What a busy time of year throughout the land.
Family and friends are attending many gatherings, enjoying multiple visits and just as many meals. No one ever wants to take time out to disrupt the scheduled activities. However, sometimes waiting too long could have lasting effects.
Just as the world still turns, the phones still ring. Inside dispatch this afternoon, there are three dispatchers that have taken many calls. Here are a few examples of the calls where the patients may have waited a little bit too long, before asking for help.
Tyler, Hope and Barb are on duty as the phones ring…
Tyler: “9-1-1, where is your emergency?
Caller: “I may need help to the doctor. I am not feeling very well. Can they just come and let me know what I should do?”
Tyler: “I can send an ambulance to check you out if you like. Tell me your address.”
Tyler was able to talk with the caller, Sherri, a 62-year-old. He obtained her address and phone number.
Sherri: “I was not feeling well yesterday, I just had a dull ache in my back and jaw area. But family was here, and I just ignored it so we could have a good visit and dinner. My grandkids are just adorable. Today I woke up and have not felt well all day. I do not think I am able to drive, and this pain just will not go away.”
Tyer: “Sherri, my partner is sending and ambulance and first responders to help you. I do have some questions while they are doing so.”
Medical crews arrived and were able to check out, Sherri. Due to her condition and living an extended distance away from the hospital, a helicopter was called in to fly her.
Hope: “9-1-1, Where is your emergency?
Caller: “I am here at home; I am not doing well at all.”
Hope was able to get the address, phone number and name of the caller, Frank a 44-year-old. She could tell from the way he was talking that he was not breathing well.
Hope: “Frank, do you have any pain anywhere?”
Frank: “Yes, my chest and arm. Yesterday I was just nauseous and a little tired. My family was here, we built snowmen and my nephews helped me stack the extra firewood. They are just the best, twin eight-year-olds. We had a great visit and a fantastic meal. I didn’t want to miss their visit, so I tried to ignore not feeling well. They went home last night; today I have not felt any better. I believe it is much worse. I decided to stay home and rest while my wife and daughter went to deliver some gifts.”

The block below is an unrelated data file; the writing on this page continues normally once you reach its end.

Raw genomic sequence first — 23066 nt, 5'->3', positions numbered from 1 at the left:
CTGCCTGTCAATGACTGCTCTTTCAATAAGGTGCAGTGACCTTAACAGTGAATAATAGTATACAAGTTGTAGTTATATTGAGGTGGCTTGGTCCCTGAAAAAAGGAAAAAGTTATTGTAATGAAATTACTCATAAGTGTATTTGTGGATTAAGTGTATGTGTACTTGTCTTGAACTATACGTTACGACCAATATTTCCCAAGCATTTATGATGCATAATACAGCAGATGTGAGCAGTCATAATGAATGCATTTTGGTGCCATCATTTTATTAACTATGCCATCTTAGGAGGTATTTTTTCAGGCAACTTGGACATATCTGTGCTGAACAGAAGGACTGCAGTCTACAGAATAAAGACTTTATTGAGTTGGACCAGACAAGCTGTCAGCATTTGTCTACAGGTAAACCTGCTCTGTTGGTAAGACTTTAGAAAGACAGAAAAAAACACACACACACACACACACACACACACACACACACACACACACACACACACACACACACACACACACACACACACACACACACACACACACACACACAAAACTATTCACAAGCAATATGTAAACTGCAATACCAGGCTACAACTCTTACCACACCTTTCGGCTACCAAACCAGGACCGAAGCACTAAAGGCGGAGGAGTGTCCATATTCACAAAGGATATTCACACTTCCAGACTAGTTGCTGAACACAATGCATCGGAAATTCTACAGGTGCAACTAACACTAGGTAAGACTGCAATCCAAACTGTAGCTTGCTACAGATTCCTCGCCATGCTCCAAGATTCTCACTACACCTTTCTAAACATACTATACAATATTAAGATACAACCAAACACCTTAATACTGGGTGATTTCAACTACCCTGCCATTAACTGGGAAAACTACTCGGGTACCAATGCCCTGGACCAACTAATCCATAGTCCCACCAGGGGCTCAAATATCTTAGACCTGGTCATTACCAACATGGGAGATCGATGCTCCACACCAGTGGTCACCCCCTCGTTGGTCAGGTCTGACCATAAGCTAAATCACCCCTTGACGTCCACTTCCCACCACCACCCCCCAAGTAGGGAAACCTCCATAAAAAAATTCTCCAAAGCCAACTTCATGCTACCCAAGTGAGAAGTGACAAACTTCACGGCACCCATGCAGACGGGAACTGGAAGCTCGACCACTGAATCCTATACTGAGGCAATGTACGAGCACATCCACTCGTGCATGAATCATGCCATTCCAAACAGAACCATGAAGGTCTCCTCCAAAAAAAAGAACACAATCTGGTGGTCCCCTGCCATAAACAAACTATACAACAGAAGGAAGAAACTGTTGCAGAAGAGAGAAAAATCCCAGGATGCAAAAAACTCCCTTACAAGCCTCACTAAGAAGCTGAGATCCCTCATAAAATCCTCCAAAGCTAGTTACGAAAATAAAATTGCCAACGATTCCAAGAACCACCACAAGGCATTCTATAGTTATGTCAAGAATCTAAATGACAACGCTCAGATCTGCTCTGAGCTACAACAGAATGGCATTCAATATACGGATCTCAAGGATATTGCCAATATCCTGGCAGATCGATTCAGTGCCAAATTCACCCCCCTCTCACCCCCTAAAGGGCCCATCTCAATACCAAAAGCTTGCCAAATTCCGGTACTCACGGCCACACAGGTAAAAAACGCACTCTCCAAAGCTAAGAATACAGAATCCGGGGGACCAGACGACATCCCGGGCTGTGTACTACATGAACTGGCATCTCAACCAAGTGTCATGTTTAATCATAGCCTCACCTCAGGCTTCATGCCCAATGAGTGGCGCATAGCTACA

An ambulance was dispatched for Frank. Hope was able to talk with him and provided instructions to help until the medical crew arrived. Frank had thought maybe just some indigestion from the great meals they had, and maybe a pulled muscle from stacking the firewood. He believed he was too young for anything serious. Once medical personnel were with and transported Frank, it was determined he indeed have a serious heart condition.
Barb: “9-1-1, Where is your emergency?
Caller: “We are here at my mom’s house for family dinner. Can someone come and check her out? She is not feeling the best but refuses to go to the hospital. She says she is fine, but she just does not look well at all. She has been cooking for a few days and says she is just tired.
Barb was able to ask other questions, including address and phone number. This was a 72-year-old, diabetic with no other medical history.
Caller: “Get them here now! She just passed out!”
Barb: “We have help on the way, I am going to give you some instructions to help her.”
The ambulance arrived seven minutes after the call rang into dispatch. Barb was able to obtain vital information including the patient’s blood sugar reading from the family. The responding crew was informed of all the changes regarding the patient by, radio from dispatch.
These three scenarios are only a small glimpse of the amount of calls dispatch will answer during any given day. As our lives become busier with trying to fit all the family, meals, work, meetings and visits into a scheduled box, it is very import not to ignore those little nagging symptoms. Many times a year dispatch hears “I should have called sooner.”
I encourage you not to keep putting those symptoms off, call your family doctor or be checked out at the first sign that something is not right.
As you gather with your loved ones this season remember all the responders that are spending the time answering your call. Texas County you have some of the most dedicated first responders including but not limited to, EMS, police, fire and the first voice you hear during your emergency – the true heroes with a calm voice, dispatch.
The Texas County Emergency Services office in Houston is funded by a 3/8-cent countywide sales tax approved by voters in 2013. Director Terra Culley can be reached by phone at 417-967-5309 or by email at email@example.com.